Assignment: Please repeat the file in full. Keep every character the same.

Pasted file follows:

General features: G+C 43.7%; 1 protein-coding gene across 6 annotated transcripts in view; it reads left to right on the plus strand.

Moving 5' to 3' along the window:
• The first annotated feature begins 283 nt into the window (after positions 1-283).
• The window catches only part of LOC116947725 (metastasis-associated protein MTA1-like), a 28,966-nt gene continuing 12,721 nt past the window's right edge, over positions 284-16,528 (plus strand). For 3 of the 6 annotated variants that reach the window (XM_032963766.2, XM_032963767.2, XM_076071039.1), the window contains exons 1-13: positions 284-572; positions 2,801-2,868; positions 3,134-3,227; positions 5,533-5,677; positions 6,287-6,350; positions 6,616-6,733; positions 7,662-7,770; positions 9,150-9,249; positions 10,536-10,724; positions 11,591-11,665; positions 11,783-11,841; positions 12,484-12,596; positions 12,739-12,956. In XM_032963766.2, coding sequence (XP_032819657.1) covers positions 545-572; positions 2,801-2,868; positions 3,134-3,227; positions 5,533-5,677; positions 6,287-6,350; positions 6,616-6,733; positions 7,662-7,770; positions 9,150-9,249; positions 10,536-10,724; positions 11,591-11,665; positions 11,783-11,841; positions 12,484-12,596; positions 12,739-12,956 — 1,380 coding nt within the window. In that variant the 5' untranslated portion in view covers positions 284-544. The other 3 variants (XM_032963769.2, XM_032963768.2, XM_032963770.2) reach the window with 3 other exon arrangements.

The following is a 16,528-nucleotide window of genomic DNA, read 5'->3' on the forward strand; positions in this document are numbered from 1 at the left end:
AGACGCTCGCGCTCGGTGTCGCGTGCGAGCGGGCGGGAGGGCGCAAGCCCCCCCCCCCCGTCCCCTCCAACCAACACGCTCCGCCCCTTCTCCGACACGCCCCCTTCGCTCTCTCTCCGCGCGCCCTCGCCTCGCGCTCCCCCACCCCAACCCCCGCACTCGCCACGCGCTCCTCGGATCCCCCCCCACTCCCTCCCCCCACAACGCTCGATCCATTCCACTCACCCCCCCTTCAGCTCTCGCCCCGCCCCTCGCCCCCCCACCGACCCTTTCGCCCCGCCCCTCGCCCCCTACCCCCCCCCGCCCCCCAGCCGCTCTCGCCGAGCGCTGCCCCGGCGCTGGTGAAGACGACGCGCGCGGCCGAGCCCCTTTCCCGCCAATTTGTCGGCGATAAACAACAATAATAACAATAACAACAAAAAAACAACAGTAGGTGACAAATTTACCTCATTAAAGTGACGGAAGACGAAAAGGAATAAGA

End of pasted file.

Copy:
General features: G+C 43.7%; 1 protein-coding gene across 6 annotated transcripts in view; it reads left to right on the plus strand.

Moving 5' to 3' along the window:
• The first annotated feature begins 283 nt into the window (after positions 1-283).
• The window catches only part of LOC116947725 (metastasis-associated protein MTA1-like), a 28,966-nt gene continuing 12,721 nt past the window's right edge, over positions 284-16,528 (plus strand). For 3 of the 6 annotated variants that reach the window (XM_032963766.2, XM_032963767.2, XM_076071039.1), the window contains exons 1-13: positions 284-572; positions 2,801-2,868; positions 3,134-3,227; positions 5,533-5,677; positions 6,287-6,350; positions 6,616-6,733; positions 7,662-7,770; positions 9,150-9,249; positions 10,536-10,724; positions 11,591-11,665; positions 11,783-11,841; positions 12,484-12,596; positions 12,739-12,956. In XM_032963766.2, coding sequence (XP_032819657.1) covers positions 545-572; positions 2,801-2,868; positions 3,134-3,227; positions 5,533-5,677; positions 6,287-6,350; positions 6,616-6,733; positions 7,662-7,770; positions 9,150-9,249; positions 10,536-10,724; positions 11,591-11,665; positions 11,783-11,841; positions 12,484-12,596; positions 12,739-12,956 — 1,380 coding nt within the window. In that variant the 5' untranslated portion in view covers positions 284-544. The other 3 variants (XM_032963769.2, XM_032963768.2, XM_032963770.2) reach the window with 3 other exon arrangements.

The following is a 16,528-nucleotide window of genomic DNA, read 5'->3' on the forward strand; positions in this document are numbered from 1 at the left end:
AGACGCTCGCGCTCGGTGTCGCGTGCGAGCGGGCGGGAGGGCGCAAGCCCCCCCCCCCCGTCCCCTCCAACCAACACGCTCCGCCCCTTCTCCGACACGCCCCCTTCGCTCTCTCTCCGCGCGCCCTCGCCTCGCGCTCCCCCACCCCAACCCCCGCACTCGCCACGCGCTCCTCGGATCCCCCCCCACTCCCTCCCCCCACAACGCTCGATCCATTCCACTCACCCCCCCTTCAGCTCTCGCCCCGCCCCTCGCCCCCCCACCGACCCTTTCGCCCCGCCCCTCGCCCCCTACCCCCCCCCGCCCCCCAGCCGCTCTCGCCGAGCGCTGCCCCGGCGCTGGTGAAGACGACGCGCGCGGCCGAGCCCCTTTCCCGCCAATTTGTCGGCGATAAACAACAATAATAACAATAACAACAAAAAAACAACAGTAGGTGACAAATTTACCTCATTAAAGTGACGGAAGACGAAAAGGAATAAGA